Niles iC2 Installation & Operation, Conclusion
Installation and Operation
The iC2 is designed to be installed by dealers. In order to program and upload to the MSU, an IR-CS (IR Capture Station) is required. The programming interface is wizard-based, and is much simpler than the original software. It is an interview-style system that asks questions about what you want to accomplish. This cuts down on install time, saving the consumer money and the installer time. The programming software is dumbed down for the rookie installer, but is capable of taking the veteran as deep as he needs to go. Niles has an amazing library of remote codes, but the IR-CS allows for learning of any codes not in the library. As will be the case with most installers, Ken arrived with some of the programming already done, based on our earlier conversations and a list of my components that I had emailed him. We only had a couple of codes that we needed to "teach" the system once he arrived.
We started by mounting the MSU on the wall, and then Ken began the tedious task of running IR flashers, RS-232 cables, and video sync cables to the components in my rack. We were able to use RS-232 on my Emotiva Pre/Pro, and used IR for the other components. This was probably the most time consuming part of the installation. While Ken routed the cables, I labeled the Master Keys. For my setup, I chose to label my buttons with the following: DirecTV, List (for the now playing list of the DirecTV DVR), Cable, Now Playing (for the cable DVR), DVD, HD DVD, CD, and NFL SUNDAY TICKET.
Once everything was labeled, programmed and wired up, I hit the DirecTV master key and the fun began. Everything just worked. And I had hard, clickable buttons (on one remote) to control all of my gear! After checking to make sure everything was working properly, we decided to try something a little deeper. Since I am huge NFL fan, I spend most Sunday afternoons watching NFL Sunday Ticket on DirecTV. With the Sunday Ticket package, about a dozen channels become active (on Sunday) that carry all of the NFL games. Throughout the rest of the week, these channels are not active and I don't want to have to scroll through them in my regular channel guide, so I have set up a custom guide just for these channels. So the challenge was for us to figure out a way for the iC2 to get me to the custom channel guide, then back to my normal channel guide. After much discussion and thought, Ken came up with a solution that was acceptable. We had programmed a master key (labeled NFL SUNDAY TICKET) to start up the system as per the normal DirecTV routines. But in this Master Key mode, the A and C buttons acted as macro triggers. Pressing the C button brings up the channel guide menu and selects NFL SUNDAY TICKET channel guide that I have created. Hitting the A button returns the system to my standard channel guide. So the routine works out like this: I hit the NFL SUNDAY TICKET button (turns on the the projector, pre/pro and DirecTV DVR) and then hit the C button, which changes the DVR program guide to my NFL channels. Once I am done for the day, before turning off the system I hit the A button, which changes the DVR back to my standard program guide (which does not include the NFL game channels). Then I can hit the power off button to power everything down.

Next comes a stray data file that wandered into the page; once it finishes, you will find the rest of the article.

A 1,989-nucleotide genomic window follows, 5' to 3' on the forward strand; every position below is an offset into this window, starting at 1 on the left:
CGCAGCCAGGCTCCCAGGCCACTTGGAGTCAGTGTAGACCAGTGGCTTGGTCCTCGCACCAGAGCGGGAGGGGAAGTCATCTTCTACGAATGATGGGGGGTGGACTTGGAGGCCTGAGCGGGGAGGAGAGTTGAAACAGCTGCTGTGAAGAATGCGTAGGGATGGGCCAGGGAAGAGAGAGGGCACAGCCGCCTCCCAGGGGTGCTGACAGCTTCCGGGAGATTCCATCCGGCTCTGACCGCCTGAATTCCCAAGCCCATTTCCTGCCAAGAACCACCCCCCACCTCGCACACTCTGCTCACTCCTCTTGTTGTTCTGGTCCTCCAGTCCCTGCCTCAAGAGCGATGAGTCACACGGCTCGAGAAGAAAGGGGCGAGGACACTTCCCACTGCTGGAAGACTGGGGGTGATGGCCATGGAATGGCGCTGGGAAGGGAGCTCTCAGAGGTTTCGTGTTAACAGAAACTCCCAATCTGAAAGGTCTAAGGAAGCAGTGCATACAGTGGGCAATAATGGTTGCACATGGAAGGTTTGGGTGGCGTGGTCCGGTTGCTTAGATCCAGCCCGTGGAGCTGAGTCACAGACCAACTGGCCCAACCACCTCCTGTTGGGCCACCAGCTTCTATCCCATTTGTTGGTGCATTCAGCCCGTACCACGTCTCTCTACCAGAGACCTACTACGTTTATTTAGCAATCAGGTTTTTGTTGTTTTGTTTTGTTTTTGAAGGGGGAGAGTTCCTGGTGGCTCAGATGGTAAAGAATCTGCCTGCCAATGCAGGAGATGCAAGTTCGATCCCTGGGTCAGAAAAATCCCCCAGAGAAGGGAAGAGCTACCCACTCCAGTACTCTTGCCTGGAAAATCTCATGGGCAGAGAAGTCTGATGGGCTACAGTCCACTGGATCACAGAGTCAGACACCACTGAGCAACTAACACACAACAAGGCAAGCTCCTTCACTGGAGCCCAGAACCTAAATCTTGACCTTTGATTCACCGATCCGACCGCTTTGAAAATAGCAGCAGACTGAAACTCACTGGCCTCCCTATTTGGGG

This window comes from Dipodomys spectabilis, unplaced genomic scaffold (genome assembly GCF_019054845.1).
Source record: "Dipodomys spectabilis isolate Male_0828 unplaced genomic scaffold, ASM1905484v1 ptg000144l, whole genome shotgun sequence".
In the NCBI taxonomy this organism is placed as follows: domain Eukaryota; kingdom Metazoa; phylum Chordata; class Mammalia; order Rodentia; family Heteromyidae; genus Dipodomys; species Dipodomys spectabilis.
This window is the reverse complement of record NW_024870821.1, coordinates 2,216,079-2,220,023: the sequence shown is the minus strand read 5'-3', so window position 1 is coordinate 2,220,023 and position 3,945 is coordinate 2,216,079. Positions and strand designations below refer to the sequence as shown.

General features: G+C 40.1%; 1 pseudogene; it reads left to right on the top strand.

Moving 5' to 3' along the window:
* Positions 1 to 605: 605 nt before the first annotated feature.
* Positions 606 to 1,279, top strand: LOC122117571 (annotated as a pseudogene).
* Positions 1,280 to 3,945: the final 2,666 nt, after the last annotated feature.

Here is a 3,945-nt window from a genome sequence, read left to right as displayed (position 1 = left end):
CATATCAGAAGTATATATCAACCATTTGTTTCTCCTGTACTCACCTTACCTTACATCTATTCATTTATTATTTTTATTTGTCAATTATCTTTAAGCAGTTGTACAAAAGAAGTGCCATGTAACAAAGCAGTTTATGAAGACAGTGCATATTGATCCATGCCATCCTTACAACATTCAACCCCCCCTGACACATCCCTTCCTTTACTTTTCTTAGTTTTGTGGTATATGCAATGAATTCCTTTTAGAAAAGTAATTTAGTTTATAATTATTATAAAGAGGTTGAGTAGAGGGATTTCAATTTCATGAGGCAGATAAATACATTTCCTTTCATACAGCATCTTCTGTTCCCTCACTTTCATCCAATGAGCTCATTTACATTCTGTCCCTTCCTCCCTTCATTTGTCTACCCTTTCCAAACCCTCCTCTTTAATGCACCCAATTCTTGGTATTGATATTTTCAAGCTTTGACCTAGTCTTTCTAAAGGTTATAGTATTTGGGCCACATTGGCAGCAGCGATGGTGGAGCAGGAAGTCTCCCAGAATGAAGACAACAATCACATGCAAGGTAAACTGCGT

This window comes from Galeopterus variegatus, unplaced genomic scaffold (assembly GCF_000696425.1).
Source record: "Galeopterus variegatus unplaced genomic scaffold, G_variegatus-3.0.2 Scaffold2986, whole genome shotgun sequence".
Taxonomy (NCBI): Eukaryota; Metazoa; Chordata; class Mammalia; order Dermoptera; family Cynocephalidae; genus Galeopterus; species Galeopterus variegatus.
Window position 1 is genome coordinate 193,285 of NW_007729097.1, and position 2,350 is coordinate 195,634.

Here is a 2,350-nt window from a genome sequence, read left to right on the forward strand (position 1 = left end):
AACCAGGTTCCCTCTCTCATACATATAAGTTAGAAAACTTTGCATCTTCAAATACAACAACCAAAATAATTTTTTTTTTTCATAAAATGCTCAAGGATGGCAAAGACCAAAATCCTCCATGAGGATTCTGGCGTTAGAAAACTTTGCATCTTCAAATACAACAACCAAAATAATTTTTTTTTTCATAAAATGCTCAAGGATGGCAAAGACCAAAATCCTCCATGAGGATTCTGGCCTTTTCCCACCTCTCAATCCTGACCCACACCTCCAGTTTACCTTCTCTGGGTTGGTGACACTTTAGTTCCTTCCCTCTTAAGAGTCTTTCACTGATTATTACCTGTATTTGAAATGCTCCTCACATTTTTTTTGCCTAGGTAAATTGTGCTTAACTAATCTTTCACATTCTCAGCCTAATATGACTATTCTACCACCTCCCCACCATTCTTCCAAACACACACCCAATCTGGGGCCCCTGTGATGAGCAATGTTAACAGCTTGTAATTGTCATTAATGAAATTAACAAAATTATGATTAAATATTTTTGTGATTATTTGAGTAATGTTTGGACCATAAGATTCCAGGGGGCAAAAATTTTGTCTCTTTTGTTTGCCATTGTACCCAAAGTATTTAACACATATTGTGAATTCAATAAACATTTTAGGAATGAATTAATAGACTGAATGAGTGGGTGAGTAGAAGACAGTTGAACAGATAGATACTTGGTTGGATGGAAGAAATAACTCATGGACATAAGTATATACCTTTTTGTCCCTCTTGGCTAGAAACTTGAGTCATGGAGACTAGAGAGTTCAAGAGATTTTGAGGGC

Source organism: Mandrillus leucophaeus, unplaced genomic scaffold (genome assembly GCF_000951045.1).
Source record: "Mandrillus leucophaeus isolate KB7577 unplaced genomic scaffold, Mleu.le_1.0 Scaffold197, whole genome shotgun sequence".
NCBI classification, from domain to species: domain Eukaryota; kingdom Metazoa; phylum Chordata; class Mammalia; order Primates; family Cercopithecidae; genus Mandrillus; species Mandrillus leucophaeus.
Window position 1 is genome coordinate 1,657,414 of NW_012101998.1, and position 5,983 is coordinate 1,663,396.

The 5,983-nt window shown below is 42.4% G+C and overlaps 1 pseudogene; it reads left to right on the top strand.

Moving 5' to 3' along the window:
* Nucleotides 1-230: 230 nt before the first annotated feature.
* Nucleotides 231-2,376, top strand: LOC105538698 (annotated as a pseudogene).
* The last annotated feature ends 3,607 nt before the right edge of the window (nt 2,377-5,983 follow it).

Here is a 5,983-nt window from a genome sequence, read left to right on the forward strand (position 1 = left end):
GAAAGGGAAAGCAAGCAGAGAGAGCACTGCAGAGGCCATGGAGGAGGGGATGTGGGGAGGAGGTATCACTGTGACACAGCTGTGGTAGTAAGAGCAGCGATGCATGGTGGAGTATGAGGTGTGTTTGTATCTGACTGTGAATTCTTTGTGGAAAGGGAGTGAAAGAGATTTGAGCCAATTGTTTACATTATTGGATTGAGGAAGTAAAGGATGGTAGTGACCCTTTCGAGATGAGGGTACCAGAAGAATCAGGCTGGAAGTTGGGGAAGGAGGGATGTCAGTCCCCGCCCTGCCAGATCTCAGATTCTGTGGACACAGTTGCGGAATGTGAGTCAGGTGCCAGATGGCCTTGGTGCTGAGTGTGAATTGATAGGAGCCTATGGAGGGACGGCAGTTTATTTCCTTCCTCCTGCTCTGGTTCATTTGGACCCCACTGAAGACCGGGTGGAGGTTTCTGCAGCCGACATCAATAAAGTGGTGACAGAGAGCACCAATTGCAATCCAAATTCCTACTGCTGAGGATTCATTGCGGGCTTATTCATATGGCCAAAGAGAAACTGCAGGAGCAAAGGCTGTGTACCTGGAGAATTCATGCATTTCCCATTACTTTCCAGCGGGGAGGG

This example is a great illustration of the pros/cons of the iC2. Some will argue that it is too complicated to have to remember how to get to this macro we created. On a touchscreen, you could custom label some buttons to make it easier, but you would be drilling down into pages on your screen to get there. With the iC2, it is more like the car stereo example, of learning what a few unlabeled buttons do. It's a tradeoff I am willing to make in order to have a simple remote. For most day-to-day use, the remote is completely self-explanatory to anyone using it, which is what I like so much about it.
Overall, the usability of the iC2 has been very good over the past couple of months. I typically get about a weeks worth of normal use out of the battery before it needs recharging. The unit comes with a typical power block adapter similar to that of your laptop computer. I would prefer a charging dock that I could put on the top of my rack, but instead I am left with a stray wire that plugs into the back of the iC2. The buttons require a fairly solid push. There have been times where I did not press firmly enough to get a response, especially on larger buttons such as "Play." The backlighting is a cool blue that makes the labeled buttons as well as the transport buttons easy to read in the dark.
The Niles iC2 tabletop remote does not disappoint. In fact, it is the new permanent remote for the Audioholics Reference System 5. For a simple, easy to understand remote that won't get lost in your couch, it is hard to beat. The best feature of the iC2 is the same one I experienced with the original IntelliControl - you don't have to explain it to people. My wife and kids, babysitters, and even in-laws can all pick it up and figure out how to watch TV or a DVD in my theater, and that is the best feature I could ask for.
One feature of the iC2 that I really like is the video sync feature. That makes programming rock solid macros much easier for components that lack discrete on/off commands (which are far too common). In order to get that functionality with URC one much purchase the MSC-400 [universalremote.com].